(Noam’s Notes) Charngchi Way: The Egyptian uprising has been going on for two weeks, and the situation is fluid. Can you give us your assessment of the latest developments?
Noam Chomsky: Well, it’s a spectacular event. In fact, I can hardly think of anything like it. On the other hand, the Egyptian elite and the military, who are pretty closely linked, seem pretty confident. The Obama administration is pretty much backing them up. And it looks as if they think they have a game plan that ought to work. Its the usual one, when you can’t support your favorite dictator, the natural fall back position is, ok, we’ll put him out to pasture somewhere, and try to restore pretty much the same situation. That’s the natural response. And that appears to be what they are doing.
I mean, it’s unlikely that they can keep Mubarak for the long term. He might want to stay, but its probably not gonna work. So what they are putting in is his clone, Omar Suleiman, who’s a torturer, the guy who ran the rendition program, very close to the CIA, he’s the interlocutor with Israel, you know, basically the same, maybe worse. And they are sticking to him. He is probably about as much disliked by the protestors as Mubarak is, and it looks as if they are just…. last thursday (Feb. 3, 2011) there was an organized attack on the crowds. They sent in gangs of organized thugs, the military stood aside and didn’t do anything. There was a pitched battle in the square. I was afraid that the next day there would be a bloodbath, but instead they withdrew the attackers and left them alone. And it looks like that was a warning, saying you know, be careful, we’ve got plenty of force if you get out of line. And they are now probably just turning to a strategy of waiting them out. Sooner or later the protesters won’t be able to continue. I think they are counting on the fact that the poor population, which is the overwhelming majority in Egypt, won’t be able to survive. No bread, you know, no milk, no money, nothing. There is a limit to how long they can tolerate it. And they’ll probably… there’ll be some…. not an uprising, but enough discontent, and maybe even anger at the protesters so that the army can then move in. And they are taking positions, you can see that they are just taking positions around the square, trying to get traffic moving again and so on, and they’ll take over and say, well, we have to, for the sake of stability and the future of our wonderful country, we’ve accepted the protester’s demands, you can go home. In fact they are already saying that, and now its over.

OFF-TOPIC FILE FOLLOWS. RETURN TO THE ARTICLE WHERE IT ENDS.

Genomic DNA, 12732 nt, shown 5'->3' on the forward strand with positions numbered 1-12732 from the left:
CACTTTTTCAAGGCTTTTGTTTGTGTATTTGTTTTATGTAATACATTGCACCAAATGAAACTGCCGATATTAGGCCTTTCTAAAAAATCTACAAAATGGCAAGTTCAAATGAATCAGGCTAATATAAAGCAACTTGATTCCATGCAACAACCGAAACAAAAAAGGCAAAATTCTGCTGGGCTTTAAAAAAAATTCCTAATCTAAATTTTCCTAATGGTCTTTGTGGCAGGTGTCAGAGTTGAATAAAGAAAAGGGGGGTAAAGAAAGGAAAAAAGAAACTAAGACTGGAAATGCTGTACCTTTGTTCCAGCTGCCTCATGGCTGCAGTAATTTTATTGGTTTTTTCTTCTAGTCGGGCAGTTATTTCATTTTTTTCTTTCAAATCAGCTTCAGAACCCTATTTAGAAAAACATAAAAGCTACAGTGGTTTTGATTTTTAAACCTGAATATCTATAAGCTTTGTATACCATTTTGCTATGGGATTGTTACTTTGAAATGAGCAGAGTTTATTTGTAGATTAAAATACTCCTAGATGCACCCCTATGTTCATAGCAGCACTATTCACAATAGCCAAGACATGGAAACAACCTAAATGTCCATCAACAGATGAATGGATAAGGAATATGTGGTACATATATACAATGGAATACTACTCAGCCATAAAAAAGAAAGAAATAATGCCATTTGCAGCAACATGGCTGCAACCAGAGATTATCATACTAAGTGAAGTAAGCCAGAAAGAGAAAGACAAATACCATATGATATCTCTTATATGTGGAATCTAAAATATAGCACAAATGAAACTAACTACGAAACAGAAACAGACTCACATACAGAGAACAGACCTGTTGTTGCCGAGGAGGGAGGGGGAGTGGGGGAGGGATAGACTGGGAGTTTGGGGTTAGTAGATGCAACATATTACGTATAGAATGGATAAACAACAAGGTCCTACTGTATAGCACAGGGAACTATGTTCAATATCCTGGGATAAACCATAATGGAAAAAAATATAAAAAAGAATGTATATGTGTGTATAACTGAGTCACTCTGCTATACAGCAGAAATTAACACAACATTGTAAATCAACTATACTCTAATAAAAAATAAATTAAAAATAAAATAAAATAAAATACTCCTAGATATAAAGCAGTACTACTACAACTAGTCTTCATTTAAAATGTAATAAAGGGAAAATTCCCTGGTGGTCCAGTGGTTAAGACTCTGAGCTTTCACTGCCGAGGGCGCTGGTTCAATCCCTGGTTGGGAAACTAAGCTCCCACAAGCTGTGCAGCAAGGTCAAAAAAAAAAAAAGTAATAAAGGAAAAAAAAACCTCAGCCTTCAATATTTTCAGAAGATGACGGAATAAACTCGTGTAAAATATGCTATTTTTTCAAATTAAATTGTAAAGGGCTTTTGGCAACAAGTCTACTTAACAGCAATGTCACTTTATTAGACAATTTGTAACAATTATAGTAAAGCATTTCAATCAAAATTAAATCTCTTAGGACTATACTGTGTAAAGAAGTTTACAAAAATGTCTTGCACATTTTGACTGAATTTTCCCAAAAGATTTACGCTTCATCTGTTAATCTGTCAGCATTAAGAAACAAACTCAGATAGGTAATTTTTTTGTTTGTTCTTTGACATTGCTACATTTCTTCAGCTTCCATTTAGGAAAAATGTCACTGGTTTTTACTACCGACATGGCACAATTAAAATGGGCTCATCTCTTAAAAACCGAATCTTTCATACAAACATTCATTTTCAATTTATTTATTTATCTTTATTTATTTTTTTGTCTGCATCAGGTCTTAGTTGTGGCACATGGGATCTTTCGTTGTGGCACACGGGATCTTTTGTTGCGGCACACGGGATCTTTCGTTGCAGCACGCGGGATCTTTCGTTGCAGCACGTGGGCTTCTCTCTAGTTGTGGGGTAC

In fact, I hate to be cynical, but this morning in the New York Times, there was a report by Thomas Friedman, saying he was in Tahrir Square and it’s absolutely marvelous, you know, he is exulting, he loves it; I think that probably means he figures it’s over.
by Noam Chomsky